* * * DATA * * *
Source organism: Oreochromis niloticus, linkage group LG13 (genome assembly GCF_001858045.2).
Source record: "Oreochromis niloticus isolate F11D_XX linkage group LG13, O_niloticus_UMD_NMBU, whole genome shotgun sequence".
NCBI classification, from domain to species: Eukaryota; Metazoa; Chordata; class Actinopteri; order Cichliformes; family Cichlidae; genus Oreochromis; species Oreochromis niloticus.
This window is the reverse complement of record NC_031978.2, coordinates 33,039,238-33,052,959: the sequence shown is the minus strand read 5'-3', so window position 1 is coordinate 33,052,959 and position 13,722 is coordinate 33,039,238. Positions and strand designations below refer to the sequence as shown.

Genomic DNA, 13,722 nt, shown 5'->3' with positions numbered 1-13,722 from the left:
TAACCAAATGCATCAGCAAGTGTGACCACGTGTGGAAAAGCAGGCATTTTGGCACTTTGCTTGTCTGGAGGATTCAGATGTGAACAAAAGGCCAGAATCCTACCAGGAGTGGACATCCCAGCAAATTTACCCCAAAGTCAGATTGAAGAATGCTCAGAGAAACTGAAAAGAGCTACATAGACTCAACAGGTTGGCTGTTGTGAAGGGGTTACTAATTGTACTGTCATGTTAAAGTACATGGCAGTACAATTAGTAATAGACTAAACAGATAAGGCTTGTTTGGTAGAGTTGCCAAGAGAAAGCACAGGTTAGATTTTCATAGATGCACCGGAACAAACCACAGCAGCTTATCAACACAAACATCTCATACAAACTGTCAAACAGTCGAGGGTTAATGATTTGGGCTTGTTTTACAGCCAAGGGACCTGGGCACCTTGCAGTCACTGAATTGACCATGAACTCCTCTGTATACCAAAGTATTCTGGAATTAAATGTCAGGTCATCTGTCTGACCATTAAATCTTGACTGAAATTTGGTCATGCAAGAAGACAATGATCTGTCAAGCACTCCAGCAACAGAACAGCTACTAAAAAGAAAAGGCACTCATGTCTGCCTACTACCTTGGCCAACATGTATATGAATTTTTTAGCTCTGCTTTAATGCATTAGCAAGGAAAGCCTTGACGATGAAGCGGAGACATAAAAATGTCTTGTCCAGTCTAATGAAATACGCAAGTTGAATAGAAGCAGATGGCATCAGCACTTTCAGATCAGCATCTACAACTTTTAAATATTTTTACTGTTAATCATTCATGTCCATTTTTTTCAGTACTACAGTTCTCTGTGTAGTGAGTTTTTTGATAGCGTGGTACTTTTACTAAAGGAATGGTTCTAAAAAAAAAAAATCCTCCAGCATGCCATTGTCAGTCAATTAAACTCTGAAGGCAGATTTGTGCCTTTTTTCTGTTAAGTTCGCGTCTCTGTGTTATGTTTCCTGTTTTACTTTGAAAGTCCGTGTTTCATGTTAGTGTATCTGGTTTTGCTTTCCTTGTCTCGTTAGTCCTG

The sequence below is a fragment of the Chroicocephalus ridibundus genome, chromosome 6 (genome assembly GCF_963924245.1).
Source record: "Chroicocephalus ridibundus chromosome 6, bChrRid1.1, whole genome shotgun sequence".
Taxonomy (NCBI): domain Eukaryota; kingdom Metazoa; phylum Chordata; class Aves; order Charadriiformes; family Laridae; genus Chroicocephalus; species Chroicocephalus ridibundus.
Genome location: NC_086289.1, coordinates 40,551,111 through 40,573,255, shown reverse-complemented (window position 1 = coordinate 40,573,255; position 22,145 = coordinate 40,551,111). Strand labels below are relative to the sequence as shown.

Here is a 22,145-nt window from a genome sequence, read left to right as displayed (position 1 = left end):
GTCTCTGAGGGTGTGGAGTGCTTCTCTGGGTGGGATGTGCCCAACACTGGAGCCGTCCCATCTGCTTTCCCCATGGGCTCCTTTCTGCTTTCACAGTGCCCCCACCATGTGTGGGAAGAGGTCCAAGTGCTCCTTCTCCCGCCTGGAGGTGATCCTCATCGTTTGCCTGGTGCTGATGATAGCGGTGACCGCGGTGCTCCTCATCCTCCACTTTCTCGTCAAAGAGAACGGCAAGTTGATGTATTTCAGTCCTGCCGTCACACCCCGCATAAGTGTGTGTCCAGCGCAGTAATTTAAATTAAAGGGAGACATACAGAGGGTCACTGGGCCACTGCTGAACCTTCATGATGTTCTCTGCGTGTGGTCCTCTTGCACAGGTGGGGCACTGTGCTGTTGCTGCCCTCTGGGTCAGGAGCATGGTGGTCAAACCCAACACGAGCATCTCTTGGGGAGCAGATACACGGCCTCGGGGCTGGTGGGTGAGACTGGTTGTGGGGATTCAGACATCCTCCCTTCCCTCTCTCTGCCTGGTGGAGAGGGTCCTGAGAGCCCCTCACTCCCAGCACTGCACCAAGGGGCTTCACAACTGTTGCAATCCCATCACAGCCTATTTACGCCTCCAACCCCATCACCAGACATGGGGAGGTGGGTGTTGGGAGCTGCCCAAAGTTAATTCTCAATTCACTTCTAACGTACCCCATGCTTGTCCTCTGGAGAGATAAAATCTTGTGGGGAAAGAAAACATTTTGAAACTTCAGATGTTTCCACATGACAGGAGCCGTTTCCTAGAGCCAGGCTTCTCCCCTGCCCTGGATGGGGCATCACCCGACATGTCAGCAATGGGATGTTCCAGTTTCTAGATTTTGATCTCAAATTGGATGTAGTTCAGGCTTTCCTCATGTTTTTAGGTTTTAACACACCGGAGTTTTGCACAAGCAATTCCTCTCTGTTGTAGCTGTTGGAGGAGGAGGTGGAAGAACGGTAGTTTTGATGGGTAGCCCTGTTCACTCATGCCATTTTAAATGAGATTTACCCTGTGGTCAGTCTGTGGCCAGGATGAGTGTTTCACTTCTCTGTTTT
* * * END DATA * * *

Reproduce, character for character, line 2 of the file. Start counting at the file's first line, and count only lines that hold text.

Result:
Source record: "Oreochromis niloticus isolate F11D_XX linkage group LG13, O_niloticus_UMD_NMBU, whole genome shotgun sequence".